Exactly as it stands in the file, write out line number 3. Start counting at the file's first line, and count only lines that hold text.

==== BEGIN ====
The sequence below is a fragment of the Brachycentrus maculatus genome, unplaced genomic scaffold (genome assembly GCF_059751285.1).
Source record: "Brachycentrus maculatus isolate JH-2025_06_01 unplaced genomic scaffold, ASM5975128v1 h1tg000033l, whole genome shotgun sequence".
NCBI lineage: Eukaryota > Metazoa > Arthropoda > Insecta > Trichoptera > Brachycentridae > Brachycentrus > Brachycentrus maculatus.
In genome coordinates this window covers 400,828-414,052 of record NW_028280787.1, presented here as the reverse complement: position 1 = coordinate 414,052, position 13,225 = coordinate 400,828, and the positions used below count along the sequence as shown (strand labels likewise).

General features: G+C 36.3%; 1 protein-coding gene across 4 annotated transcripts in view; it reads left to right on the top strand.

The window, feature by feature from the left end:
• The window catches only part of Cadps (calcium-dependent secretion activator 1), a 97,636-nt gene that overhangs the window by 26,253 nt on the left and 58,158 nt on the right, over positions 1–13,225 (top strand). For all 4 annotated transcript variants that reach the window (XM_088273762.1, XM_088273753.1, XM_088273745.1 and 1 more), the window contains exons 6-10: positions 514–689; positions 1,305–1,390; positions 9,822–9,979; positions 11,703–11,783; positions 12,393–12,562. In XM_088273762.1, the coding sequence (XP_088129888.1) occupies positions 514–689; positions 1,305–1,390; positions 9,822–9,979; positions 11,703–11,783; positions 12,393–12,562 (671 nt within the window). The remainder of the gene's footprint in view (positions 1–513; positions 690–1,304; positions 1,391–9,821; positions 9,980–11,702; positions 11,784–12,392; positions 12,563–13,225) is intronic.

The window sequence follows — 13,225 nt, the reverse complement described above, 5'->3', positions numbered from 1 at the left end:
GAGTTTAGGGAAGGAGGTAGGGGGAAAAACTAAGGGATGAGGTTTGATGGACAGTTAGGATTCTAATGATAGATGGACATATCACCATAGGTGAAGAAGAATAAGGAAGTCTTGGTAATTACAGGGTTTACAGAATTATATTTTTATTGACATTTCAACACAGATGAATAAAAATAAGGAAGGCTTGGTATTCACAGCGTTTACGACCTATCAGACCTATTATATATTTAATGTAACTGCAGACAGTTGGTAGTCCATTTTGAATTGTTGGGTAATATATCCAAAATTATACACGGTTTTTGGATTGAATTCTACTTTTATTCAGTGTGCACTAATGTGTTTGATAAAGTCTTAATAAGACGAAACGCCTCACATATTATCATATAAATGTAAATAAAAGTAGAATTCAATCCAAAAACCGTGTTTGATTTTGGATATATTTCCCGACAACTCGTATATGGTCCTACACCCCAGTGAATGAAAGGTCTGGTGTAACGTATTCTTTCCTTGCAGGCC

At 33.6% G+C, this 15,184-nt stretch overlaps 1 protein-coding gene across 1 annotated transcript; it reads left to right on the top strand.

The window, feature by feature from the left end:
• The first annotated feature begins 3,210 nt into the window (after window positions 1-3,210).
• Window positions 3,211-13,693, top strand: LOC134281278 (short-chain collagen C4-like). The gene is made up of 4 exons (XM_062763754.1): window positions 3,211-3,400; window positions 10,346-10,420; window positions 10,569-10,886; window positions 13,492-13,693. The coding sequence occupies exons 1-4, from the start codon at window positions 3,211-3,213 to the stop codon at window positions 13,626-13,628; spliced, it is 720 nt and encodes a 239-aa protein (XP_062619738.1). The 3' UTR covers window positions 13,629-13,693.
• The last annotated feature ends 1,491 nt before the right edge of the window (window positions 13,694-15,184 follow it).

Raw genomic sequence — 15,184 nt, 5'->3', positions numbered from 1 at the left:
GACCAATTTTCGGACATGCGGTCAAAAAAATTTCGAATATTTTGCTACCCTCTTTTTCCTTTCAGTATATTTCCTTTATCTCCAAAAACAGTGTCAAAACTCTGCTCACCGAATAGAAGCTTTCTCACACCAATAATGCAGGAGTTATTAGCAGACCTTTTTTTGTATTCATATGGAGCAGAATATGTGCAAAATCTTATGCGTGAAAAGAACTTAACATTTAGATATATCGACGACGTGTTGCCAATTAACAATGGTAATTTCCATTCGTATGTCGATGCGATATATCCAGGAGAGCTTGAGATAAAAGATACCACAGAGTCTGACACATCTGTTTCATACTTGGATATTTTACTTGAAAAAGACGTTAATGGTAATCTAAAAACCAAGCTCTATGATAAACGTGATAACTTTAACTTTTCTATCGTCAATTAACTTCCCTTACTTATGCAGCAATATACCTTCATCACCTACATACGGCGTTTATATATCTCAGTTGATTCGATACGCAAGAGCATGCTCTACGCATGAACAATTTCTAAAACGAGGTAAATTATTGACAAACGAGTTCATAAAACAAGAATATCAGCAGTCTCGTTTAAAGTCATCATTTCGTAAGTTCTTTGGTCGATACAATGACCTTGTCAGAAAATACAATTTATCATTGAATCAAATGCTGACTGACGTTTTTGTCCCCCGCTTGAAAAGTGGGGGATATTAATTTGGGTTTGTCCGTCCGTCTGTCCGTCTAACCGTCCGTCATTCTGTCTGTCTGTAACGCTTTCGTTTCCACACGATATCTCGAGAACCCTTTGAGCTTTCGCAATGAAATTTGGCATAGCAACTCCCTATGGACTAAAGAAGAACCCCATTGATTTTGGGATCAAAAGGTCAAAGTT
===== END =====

NCBI lineage: Eukaryota > Metazoa > Arthropoda > Insecta > Trichoptera > Brachycentridae > Brachycentrus > Brachycentrus maculatus.